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An Epidemic of Chronic Lower Back Pain in BJJ Athletes

An Epidemic of Chronic Lower Back Pain in BJJ Athletes


The physical impact of Brazilian Jiu Jitsu comes to no surprise for long term grapplers. Grappling is a strenuous sport whose impact on our physical well being is severely underappreciated. Jiujiteros also tend to overlook injuries and fail to adjust their training regimens to procure a future of painless grappling and improved quality-of-life. In fact, a large majority of veteran grapplers suffer from chronic pain issues, especially lower back pain. The objective of this article is to inform readers of the prevalence of chronic lower back pain in practitioners and how to deal with this debilitating condition.

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In possibly the only scientific study of the prevalence of chronic lower back pain in practitioners of Brazilian Jiu Jitsu, Reis et. al. found that the condition was present in roughly 81% of grapplers. The study consisted of 72 subjects, of which half were recreational grapplers and the other half were professionals. Although professional grapplers had a larger risk of developing chronic lower back pain, the condition was still found in high prevalence in recreational grapplers.


Low back pain is not limited only to skeletal issues but can also involve the muscles and nerves of the area. Lower back pain is considered chronic when it is present for a long period of time, typically greater than three months. Chronic lower back pain exhibits not only a constantly present pain but acute episodes in which the pain is markedly increased. These episodes of acute pain can be expected to be seen after a difficult jiu jitsu class or competition.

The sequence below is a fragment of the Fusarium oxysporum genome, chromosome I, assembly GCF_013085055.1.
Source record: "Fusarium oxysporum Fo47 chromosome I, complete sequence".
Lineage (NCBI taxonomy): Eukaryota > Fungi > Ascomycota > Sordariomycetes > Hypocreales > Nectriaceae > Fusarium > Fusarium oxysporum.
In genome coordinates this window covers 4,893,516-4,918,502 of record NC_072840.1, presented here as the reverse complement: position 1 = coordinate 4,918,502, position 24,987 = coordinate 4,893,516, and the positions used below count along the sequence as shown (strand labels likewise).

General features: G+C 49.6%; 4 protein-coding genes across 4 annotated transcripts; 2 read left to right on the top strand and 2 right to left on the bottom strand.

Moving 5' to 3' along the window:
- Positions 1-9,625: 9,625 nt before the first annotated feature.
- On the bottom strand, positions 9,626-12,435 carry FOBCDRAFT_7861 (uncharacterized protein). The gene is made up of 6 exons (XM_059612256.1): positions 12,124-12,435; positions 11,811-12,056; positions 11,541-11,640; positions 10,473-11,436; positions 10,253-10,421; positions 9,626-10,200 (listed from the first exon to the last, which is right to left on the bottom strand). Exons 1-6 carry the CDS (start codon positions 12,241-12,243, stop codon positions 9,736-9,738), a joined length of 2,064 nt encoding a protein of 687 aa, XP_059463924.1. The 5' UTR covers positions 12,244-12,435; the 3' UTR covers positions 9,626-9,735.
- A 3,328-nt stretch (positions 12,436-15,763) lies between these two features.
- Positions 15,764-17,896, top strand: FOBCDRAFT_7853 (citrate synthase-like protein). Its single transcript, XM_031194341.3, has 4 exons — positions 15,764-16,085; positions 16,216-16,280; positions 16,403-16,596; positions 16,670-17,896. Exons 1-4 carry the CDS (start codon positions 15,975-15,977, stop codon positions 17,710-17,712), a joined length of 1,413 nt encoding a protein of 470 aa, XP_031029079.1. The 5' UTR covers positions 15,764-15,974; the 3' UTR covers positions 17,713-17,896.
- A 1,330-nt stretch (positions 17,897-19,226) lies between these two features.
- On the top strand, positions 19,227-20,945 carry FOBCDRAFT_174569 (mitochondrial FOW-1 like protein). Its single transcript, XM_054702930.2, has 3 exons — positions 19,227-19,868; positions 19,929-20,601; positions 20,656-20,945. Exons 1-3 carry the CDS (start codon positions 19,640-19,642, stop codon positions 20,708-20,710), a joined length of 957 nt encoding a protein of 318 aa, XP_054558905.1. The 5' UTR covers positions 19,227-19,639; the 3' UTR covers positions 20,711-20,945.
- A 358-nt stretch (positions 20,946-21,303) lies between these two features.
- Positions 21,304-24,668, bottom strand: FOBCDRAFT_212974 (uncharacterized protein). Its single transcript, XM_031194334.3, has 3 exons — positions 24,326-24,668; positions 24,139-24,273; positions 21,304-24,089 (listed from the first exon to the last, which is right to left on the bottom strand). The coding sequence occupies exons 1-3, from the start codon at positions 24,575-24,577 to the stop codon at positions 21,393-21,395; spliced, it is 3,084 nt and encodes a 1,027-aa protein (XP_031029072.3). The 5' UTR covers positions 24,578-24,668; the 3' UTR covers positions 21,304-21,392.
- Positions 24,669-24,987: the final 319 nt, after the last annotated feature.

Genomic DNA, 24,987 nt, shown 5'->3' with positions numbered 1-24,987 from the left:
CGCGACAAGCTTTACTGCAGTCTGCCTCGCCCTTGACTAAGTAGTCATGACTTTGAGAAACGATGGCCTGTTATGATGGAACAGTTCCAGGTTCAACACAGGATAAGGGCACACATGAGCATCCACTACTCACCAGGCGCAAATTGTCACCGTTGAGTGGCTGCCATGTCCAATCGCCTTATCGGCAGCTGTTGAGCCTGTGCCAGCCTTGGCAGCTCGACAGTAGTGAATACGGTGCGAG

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Unfortunately, treatment of the condition is difficult to attain. Prior to attempting to self-treat, it is highly recommended that you visit your primary care physician to determine the major cause of your lower back pain as the cause can alter treatment choice. Non-medicinal treatments for the condition include exercise therapy, yoga, and heat application. It is not recommended to use common pain relievers such as acetaminophen or ibuprofen for chronic pain, but they can be used during acute episodes. Finally, if you are experience excessive back pain, you should definitely rest from jiu jitsu until the symptoms dissipate or it can worsen long-term outcomes.

One of the best ways to help rehabilitate after injury and better yet, to help prevent injuries, is to incorporate some yoga into your training regime.  Check out Josh Stockman's Grappling with Yoga!  You can get it here from BJJ Fanatics!


Grappling With Yoga By Josh Stockman

Want to learn more about BJJ related injuries and health care? Then checkout other articles:

Ringworm BJJ
BJJ ankle injury
BJJ skin infections
Finger taping BJJ


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